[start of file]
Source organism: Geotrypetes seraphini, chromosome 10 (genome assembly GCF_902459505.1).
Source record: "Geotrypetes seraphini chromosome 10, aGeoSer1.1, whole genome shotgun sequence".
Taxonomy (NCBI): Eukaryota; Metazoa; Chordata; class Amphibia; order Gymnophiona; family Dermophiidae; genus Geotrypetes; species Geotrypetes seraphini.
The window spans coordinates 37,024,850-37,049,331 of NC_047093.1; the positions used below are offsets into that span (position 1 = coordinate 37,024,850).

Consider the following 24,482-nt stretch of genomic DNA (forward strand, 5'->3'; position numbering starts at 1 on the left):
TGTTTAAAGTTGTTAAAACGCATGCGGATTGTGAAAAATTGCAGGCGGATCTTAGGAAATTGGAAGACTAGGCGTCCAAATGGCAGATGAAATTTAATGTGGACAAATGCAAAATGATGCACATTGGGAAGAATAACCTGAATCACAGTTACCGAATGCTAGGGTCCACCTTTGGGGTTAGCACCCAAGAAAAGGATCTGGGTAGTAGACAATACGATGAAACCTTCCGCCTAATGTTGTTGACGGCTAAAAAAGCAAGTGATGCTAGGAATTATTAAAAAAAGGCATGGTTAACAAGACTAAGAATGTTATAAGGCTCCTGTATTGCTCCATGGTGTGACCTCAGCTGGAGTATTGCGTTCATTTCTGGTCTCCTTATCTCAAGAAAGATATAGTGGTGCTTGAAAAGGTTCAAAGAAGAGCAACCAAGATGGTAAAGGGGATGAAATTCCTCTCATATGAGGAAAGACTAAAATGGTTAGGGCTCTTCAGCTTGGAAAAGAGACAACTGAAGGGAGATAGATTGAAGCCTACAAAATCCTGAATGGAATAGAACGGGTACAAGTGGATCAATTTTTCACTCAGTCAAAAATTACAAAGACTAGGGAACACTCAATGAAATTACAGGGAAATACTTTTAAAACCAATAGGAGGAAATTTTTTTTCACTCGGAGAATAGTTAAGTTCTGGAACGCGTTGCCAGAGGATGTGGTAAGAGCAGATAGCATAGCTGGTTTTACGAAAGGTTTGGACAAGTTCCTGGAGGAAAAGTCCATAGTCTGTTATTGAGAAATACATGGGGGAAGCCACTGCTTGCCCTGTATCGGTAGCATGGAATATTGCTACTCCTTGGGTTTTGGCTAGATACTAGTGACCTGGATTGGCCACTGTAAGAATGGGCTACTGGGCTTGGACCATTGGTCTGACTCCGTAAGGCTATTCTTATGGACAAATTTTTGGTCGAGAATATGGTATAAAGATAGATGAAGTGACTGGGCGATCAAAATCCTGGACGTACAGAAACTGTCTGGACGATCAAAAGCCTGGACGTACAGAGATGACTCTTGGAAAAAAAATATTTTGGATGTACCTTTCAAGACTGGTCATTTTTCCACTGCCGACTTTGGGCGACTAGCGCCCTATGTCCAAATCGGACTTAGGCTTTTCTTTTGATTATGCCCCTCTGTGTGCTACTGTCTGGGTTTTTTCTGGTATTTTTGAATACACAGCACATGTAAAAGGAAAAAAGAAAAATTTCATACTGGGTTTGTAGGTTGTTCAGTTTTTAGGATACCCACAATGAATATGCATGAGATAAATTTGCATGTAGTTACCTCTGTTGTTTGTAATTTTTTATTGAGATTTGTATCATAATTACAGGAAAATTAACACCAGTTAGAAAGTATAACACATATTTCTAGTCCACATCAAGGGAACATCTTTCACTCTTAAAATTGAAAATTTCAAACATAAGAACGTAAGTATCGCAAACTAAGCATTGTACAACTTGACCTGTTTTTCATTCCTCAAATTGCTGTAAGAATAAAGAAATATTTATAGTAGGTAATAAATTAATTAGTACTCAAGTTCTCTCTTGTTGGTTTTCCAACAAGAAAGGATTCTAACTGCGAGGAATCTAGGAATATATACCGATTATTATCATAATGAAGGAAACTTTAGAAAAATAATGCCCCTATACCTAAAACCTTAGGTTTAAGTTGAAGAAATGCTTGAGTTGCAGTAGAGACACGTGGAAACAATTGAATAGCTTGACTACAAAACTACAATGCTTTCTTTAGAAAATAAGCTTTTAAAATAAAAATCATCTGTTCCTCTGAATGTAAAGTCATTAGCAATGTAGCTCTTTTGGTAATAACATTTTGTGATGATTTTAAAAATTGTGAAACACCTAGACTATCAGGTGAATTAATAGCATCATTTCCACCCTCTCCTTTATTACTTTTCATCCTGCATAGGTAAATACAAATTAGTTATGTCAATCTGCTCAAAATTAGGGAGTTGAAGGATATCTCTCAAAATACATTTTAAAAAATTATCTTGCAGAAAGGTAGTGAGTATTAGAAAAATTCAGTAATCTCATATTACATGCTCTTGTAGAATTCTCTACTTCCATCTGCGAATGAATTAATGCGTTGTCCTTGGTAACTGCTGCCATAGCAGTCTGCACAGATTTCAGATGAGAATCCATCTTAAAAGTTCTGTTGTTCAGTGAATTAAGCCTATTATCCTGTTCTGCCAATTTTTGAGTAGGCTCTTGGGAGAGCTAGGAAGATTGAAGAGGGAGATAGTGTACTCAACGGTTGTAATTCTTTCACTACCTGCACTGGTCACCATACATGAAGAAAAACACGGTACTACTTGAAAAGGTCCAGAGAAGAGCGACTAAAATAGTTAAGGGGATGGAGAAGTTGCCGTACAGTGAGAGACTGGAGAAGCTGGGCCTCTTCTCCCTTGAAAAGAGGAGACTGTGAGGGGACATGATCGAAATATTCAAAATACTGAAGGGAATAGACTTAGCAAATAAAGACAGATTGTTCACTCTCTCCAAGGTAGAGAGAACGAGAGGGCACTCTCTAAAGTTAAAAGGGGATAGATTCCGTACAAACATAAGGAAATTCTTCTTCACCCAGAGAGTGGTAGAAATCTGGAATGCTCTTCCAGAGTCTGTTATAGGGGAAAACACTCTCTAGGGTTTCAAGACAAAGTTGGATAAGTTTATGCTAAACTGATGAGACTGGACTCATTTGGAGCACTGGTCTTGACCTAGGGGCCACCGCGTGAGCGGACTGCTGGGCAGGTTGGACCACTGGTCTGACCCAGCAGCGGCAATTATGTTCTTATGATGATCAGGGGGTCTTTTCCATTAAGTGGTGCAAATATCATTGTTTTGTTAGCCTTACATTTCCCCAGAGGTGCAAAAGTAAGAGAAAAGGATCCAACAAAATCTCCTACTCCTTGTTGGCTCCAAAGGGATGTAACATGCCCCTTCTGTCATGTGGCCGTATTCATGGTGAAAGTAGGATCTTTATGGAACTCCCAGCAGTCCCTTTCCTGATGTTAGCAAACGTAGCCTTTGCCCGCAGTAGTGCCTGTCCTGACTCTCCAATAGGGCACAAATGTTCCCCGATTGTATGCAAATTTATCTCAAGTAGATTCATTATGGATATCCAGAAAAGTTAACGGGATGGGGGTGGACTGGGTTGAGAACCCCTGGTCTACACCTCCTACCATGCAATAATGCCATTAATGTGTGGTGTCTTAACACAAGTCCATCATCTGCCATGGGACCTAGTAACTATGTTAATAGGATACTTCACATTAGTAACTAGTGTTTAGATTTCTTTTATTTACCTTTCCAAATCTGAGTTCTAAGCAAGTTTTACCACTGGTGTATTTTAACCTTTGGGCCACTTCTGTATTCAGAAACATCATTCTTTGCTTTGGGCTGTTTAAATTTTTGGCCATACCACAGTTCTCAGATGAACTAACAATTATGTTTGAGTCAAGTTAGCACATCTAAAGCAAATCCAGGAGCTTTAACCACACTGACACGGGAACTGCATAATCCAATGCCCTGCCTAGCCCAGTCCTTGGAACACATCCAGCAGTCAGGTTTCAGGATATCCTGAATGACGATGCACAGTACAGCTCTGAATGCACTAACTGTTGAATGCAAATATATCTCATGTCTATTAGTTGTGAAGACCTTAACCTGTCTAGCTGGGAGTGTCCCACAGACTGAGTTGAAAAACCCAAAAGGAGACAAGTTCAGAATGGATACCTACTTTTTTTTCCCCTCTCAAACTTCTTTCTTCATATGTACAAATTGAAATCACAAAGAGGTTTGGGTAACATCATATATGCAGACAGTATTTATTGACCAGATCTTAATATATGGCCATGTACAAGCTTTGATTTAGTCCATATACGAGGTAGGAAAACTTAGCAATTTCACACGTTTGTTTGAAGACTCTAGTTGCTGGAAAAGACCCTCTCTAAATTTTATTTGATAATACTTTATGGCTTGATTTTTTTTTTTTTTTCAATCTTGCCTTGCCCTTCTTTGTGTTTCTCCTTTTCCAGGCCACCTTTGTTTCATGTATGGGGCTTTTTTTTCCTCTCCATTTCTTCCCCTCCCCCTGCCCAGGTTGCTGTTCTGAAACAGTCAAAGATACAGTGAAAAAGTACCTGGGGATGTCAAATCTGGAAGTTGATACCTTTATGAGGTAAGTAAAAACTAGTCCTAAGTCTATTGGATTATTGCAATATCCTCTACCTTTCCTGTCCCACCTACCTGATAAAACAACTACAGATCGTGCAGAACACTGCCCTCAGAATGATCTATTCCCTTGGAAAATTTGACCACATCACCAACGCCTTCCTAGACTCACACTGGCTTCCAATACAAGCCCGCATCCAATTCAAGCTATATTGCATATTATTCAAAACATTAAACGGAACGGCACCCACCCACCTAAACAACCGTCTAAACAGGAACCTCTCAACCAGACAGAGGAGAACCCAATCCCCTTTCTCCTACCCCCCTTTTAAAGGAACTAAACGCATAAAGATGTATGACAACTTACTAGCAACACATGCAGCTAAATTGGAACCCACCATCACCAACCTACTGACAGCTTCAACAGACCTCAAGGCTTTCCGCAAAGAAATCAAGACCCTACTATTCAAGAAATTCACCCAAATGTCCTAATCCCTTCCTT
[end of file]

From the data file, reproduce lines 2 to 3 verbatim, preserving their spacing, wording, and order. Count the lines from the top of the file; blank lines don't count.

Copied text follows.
Source record: "Geotrypetes seraphini chromosome 10, aGeoSer1.1, whole genome shotgun sequence".
Taxonomy (NCBI): Eukaryota; Metazoa; Chordata; class Amphibia; order Gymnophiona; family Dermophiidae; genus Geotrypetes; species Geotrypetes seraphini.